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Wednesday, May 14, 2014

Agatha's Feather Bed

Agatha's Feather Bed: Not Just Another Wild Goose Story

by Carmen Agra Deedy
illustrated by Laura L. Seeley

"Everything comes from something,
Nothing comes from nothing.
Just like paper comes from trees,
And glass comes from sand,
An answer comes from a question.
All you have to do is ask."

 Agatha has the kind of store I'd like to shop in (or own, for that matter). A tiny store sandwiched between two skyscrapers, plumb in Manhattan, where she sells beautiful fabrics, among other things. She never misses a chance to tell the kids who ask about her fabrics how everything comes from something - wool from sheep, linen from flax, cotton from cotton bolls.

One evening, she closes the store early, even skips doing the customary 100 strokes of brushing her long hair, so she can get into her new feather bed. A bed she has been working hard and saving enough to buy. A bed that will replace her lumpy, bumpy old bed.

 But, rather than a quiet night of peaceful slumber in her new feather bed, she is hounded by six freezing-cold, naked geese who sound pretty miffed. "Where do you think those feathers came from, Agatha?" they ask, giving her the third degree.

 Agatha realizes her folly and promises to make up for it, asking them to return in a few days.

So, what does Agatha do? When the geese return she hands them warm, woven & sewn coats of perfect fit. And where did those coats come from? Everything must come from something.

À la The Gift of the Magi, Agatha cut her beautiful long hair to make the coats. Hair will grow back. Meanwhile, the geese are compensated and cared for, warm and goosebumps-less.

The book ends with an intriguing, "Where do goose eggs come from, anyway?" encouraging the children to ask all the right questions even if there may not be any ready answers.

 The layers of ideas woven into this book makes it a favorite with me as a parent. That, and the numerous fowl-related idioms.

The beautiful illustrations with all the little details Ms. Seeley tucks in makes it a favorite with my kids. Ideas like, If we take something, we must give back; Making a small personal sacrifice to make amends is not only noble but richly rewarding; Mutually beneficial trade and exchange makes the world go around; Championing for animal rights is not just an obligation but our duty.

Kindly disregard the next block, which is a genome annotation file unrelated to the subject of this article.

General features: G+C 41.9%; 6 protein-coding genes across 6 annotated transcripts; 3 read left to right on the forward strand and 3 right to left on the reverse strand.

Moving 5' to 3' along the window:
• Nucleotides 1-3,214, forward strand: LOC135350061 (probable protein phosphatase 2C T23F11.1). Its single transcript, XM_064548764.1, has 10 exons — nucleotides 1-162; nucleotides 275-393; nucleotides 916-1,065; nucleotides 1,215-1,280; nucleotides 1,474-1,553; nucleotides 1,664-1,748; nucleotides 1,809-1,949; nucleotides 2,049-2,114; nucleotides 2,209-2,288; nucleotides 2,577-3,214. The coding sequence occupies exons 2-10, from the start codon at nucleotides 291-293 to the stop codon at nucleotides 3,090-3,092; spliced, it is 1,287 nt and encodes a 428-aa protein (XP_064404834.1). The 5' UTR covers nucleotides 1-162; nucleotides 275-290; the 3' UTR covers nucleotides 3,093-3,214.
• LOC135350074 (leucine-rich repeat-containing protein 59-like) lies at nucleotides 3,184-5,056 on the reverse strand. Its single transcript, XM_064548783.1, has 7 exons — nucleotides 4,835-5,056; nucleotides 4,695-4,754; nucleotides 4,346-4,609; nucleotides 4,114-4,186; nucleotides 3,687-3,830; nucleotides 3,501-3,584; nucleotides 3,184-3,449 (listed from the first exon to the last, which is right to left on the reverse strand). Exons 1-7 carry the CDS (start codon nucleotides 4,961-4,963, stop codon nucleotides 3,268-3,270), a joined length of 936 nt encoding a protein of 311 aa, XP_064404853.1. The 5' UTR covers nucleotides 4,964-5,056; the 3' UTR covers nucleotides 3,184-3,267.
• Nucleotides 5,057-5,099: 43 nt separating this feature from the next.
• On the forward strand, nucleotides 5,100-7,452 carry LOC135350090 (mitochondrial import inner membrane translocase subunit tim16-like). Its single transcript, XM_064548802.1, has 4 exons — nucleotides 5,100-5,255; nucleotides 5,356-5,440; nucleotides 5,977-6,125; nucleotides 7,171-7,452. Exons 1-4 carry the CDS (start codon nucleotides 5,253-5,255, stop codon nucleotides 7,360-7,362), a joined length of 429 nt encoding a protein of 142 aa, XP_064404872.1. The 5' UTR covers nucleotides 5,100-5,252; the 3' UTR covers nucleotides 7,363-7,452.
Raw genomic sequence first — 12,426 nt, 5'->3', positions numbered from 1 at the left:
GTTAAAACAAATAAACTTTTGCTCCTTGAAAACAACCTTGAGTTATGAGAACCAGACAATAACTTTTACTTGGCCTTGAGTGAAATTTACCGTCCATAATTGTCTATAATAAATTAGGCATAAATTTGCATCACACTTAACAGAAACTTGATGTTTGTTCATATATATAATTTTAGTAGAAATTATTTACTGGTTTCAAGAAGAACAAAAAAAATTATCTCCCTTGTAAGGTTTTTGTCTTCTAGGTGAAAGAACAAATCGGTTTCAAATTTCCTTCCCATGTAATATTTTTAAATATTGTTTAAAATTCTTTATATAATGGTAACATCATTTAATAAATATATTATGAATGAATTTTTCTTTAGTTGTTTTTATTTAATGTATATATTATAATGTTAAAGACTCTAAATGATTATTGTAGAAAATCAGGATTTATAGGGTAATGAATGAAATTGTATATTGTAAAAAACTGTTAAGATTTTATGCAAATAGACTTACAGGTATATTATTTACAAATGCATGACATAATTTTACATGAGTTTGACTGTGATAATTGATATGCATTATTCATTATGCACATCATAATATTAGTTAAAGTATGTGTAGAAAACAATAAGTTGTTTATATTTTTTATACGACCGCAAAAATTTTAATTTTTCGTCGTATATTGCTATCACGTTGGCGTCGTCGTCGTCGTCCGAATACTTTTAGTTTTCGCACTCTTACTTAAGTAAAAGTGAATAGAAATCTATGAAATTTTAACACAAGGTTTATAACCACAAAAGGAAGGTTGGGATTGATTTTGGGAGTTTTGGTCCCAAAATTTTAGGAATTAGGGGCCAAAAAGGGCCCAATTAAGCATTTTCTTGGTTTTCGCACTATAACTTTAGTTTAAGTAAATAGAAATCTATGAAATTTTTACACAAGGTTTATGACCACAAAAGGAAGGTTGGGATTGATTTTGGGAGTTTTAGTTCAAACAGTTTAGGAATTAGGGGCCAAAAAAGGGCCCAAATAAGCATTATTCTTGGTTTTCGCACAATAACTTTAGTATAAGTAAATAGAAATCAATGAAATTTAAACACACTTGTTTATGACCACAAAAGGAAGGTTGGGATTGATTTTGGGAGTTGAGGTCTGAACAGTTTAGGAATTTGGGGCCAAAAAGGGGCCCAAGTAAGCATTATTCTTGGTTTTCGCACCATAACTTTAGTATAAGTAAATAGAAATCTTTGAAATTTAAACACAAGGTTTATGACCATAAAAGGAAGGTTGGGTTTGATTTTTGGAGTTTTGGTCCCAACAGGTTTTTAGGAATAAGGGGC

This cleverly crafted book is at once a whimsical tale and a wealth of information. While the pun and word play appeal to the older readers, there is much that young readers can glean from this book, especially with the intricate illustrations on each page.

This is one of the few books my nine year old asked to read aloud to me after her initial read, pointing out the details in the pictures, and using her voice to champion for the geese even as she tries to justify Agatha's need for a comfortable bed. The clever wordplay and idioms gave me the opportunity to talk to my kids about idioms* and expressions in the language.

 [*one other book that we love reading simply for the idioms (and the gorgeous illustrations) is Monkey Business by Wallace Edrwards.]

This post written for Saffron Tree's Children's Book Week Celebration.

Read an interview with Carmen Agra Deedy at Saffron Tree.


[image source: http://carmenagradeedy.com/books/]


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